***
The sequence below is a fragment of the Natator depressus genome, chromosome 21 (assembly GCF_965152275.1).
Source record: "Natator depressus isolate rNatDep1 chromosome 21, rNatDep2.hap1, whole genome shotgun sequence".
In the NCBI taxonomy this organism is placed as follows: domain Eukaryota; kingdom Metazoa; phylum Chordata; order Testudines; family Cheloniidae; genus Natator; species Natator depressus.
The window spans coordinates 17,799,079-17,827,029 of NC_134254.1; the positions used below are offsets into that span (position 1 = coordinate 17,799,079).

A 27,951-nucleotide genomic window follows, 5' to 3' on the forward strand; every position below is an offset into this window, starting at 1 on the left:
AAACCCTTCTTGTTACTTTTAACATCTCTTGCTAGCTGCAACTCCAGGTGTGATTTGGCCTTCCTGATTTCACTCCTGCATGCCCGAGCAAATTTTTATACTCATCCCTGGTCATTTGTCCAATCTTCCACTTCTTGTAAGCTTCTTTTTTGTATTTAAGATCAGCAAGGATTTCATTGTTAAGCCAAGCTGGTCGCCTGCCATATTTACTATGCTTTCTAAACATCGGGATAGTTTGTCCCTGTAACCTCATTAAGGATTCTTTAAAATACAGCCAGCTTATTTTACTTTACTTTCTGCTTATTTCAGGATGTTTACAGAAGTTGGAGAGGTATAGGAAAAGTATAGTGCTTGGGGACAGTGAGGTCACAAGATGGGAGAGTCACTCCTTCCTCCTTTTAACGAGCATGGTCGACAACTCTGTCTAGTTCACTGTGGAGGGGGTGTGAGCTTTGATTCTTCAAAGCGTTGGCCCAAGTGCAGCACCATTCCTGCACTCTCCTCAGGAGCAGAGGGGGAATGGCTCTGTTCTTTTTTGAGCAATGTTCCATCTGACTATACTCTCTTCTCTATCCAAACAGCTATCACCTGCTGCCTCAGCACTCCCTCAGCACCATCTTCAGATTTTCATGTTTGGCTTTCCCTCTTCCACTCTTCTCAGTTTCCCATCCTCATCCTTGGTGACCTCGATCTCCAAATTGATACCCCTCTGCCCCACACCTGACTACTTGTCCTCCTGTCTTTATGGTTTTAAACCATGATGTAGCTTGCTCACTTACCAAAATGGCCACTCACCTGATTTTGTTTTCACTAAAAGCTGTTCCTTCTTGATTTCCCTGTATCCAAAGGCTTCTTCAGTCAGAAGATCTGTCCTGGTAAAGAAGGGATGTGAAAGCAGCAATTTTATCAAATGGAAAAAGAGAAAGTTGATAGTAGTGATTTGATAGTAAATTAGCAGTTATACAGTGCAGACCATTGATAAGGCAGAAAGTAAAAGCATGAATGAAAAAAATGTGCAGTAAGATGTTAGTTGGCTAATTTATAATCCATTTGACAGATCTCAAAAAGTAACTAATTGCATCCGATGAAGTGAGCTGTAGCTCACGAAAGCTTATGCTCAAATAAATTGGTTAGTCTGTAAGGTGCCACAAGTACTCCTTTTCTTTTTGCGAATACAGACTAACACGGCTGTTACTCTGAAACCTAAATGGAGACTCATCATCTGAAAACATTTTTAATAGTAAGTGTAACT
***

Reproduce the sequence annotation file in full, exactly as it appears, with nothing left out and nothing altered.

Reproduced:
The sequence below is a fragment of the Natator depressus genome, chromosome 21 (assembly GCF_965152275.1).
Source record: "Natator depressus isolate rNatDep1 chromosome 21, rNatDep2.hap1, whole genome shotgun sequence".
In the NCBI taxonomy this organism is placed as follows: domain Eukaryota; kingdom Metazoa; phylum Chordata; order Testudines; family Cheloniidae; genus Natator; species Natator depressus.
The window spans coordinates 17,799,079-17,827,029 of NC_134254.1; the positions used below are offsets into that span (position 1 = coordinate 17,799,079).

A 27,951-nucleotide genomic window follows, 5' to 3' on the forward strand; every position below is an offset into this window, starting at 1 on the left:
AAACCCTTCTTGTTACTTTTAACATCTCTTGCTAGCTGCAACTCCAGGTGTGATTTGGCCTTCCTGATTTCACTCCTGCATGCCCGAGCAAATTTTTATACTCATCCCTGGTCATTTGTCCAATCTTCCACTTCTTGTAAGCTTCTTTTTTGTATTTAAGATCAGCAAGGATTTCATTGTTAAGCCAAGCTGGTCGCCTGCCATATTTACTATGCTTTCTAAACATCGGGATAGTTTGTCCCTGTAACCTCATTAAGGATTCTTTAAAATACAGCCAGCTTATTTTACTTTACTTTCTGCTTATTTCAGGATGTTTACAGAAGTTGGAGAGGTATAGGAAAAGTATAGTGCTTGGGGACAGTGAGGTCACAAGATGGGAGAGTCACTCCTTCCTCCTTTTAACGAGCATGGTCGACAACTCTGTCTAGTTCACTGTGGAGGGGGTGTGAGCTTTGATTCTTCAAAGCGTTGGCCCAAGTGCAGCACCATTCCTGCACTCTCCTCAGGAGCAGAGGGGGAATGGCTCTGTTCTTTTTTGAGCAATGTTCCATCTGACTATACTCTCTTCTCTATCCAAACAGCTATCACCTGCTGCCTCAGCACTCCCTCAGCACCATCTTCAGATTTTCATGTTTGGCTTTCCCTCTTCCACTCTTCTCAGTTTCCCATCCTCATCCTTGGTGACCTCGATCTCCAAATTGATACCCCTCTGCCCCACACCTGACTACTTGTCCTCCTGTCTTTATGGTTTTAAACCATGATGTAGCTTGCTCACTTACCAAAATGGCCACTCACCTGATTTTGTTTTCACTAAAAGCTGTTCCTTCTTGATTTCCCTGTATCCAAAGGCTTCTTCAGTCAGAAGATCTGTCCTGGTAAAGAAGGGATGTGAAAGCAGCAATTTTATCAAATGGAAAAAGAGAAAGTTGATAGTAGTGATTTGATAGTAAATTAGCAGTTATACAGTGCAGACCATTGATAAGGCAGAAAGTAAAAGCATGAATGAAAAAAATGTGCAGTAAGATGTTAGTTGGCTAATTTATAATCCATTTGACAGATCTCAAAAAGTAACTAATTGCATCCGATGAAGTGAGCTGTAGCTCACGAAAGCTTATGCTCAAATAAATTGGTTAGTCTGTAAGGTGCCACAAGTACTCCTTTTCTTTTTGCGAATACAGACTAACACGGCTGTTACTCTGAAACCTAAATGGAGACTCATCATCTGAAAACATTTTTAATAGTAAGTGTAACT